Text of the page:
It seems that Hakan Nesser’s protagonist, Chief Inspector Van Veeteren, has been retired for his readers as he is only glimpsed in this book. It’s a mixed blessing when authors do this. On one hand the books don’t feel the same without a character that readers have seen develop throughout a series. However, as is the case with Arnaldur Indridason’s Inspector Erlendur who has been absent in the last couple of books on a quest to find his missing brother, removing the central protagonist does allow existing minor characters to bloom and come to the fore. This is the case in Nesser’s latest book The Weeping Girl.
DI Ewa Moreno from the Maardam Police has to interrupt her holiday to meet a suspect who has demanded that he speak only to her. On the train to the interview she encounters the weeping girl of the title, Mikaela, who tells Ewa that she has just discovered who her real father is: Arnold Maager, a man convicted of killing one of his students years earlier. She is in her way to the psychiatric unit where he is being held to meet him for the first time as an adult. When Mikaela suddenly disappears, followed soon after by her father, Ewa becomes drawn into the case much to her boyfriend’s dismay, while the suspect who she is interviewing drops a bombshell that shakes her faith in her colleagues.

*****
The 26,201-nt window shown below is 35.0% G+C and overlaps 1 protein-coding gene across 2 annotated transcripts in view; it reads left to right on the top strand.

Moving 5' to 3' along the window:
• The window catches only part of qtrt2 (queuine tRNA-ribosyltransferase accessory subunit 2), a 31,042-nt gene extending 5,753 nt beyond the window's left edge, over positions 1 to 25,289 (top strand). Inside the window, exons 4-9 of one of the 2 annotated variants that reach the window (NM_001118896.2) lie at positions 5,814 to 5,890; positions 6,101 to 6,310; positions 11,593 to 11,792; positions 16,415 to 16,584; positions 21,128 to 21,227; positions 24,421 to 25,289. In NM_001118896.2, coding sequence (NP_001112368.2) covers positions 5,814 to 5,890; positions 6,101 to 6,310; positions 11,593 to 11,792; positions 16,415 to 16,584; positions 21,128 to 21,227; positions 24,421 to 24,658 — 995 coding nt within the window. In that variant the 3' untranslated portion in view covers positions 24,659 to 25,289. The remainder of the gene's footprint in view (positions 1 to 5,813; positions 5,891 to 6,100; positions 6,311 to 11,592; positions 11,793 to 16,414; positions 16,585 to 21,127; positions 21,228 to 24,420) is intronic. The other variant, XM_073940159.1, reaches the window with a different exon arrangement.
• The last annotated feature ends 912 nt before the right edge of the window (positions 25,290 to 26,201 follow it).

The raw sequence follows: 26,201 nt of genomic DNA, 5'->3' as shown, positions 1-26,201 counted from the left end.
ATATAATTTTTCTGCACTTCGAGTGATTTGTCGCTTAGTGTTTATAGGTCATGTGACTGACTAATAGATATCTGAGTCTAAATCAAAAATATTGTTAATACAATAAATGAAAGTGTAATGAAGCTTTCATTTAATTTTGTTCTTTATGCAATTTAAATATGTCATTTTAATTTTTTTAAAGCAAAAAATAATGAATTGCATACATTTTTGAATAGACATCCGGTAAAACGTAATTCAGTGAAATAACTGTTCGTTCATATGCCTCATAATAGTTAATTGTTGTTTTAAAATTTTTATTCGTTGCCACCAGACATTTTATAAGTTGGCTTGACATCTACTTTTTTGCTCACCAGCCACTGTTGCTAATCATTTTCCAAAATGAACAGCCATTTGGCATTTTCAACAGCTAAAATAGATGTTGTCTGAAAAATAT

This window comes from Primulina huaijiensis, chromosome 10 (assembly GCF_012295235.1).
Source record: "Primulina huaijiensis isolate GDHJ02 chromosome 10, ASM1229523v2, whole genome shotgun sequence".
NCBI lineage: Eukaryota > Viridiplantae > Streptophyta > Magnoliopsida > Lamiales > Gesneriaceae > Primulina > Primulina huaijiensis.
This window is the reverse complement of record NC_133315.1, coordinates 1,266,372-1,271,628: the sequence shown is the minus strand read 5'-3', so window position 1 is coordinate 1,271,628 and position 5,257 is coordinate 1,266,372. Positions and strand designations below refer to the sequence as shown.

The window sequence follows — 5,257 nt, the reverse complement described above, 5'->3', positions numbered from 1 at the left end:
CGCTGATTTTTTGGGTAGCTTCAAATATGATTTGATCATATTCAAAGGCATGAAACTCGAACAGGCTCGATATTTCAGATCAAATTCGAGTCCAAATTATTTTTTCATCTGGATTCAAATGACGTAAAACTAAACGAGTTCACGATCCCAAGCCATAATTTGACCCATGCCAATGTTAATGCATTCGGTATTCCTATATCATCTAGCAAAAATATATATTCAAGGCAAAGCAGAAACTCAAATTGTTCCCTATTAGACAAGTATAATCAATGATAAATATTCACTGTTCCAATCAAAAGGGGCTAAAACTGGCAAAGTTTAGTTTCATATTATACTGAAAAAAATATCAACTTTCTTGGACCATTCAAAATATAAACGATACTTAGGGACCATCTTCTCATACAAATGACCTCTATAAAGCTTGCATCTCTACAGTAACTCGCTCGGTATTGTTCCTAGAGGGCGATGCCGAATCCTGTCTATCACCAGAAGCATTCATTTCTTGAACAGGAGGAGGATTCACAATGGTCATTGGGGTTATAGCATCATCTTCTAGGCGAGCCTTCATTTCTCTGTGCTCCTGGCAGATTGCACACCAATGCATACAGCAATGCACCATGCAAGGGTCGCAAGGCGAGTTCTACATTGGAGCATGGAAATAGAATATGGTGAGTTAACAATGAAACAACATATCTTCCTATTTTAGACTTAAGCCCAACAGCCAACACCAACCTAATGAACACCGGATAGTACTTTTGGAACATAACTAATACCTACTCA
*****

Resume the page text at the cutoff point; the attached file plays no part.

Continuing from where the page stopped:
The greatest strength of Hakan Nesser’s books is the consistency of his writing. He has a distinctive style, writing strongly plotted novels with a solid police procedural focus. One of his early books, Woman with Birthmark, would be in my top 10 Scandinavian crime novels and he has managed to maintain the quality in his subsequent books. The Weeping Girl is his eighth book to be translated into English and the absence of Van Veeteren allows the character of Ewa Moreno to open out. The book is particularly good at showing the dilemma of a policewoman who enjoys her freedom and independence along with the challenges of her job and the toll it takes on her personal life. Moreno has always been an interesting character but, as this book shows, she could easily hold a series of her own.
The plot seems a little slight compared to some of Nesser’s earlier books. His novels aren’t generally particularly complex; there is often a central mystery with the team working to solve it. The Weeping Girl doesn’t really deviate from this style but perhaps the ending which (no spoilers) teases the reader slightly with its revealing of the culprit which might have given the plot an insubstantial feel. Nevertheless, Nesser remains one of my favourite writers and I hope to read his next book, The Strangler’s Honeymoon later this month.
Thanks to the publisher, Pan, for sending me a copy of the book.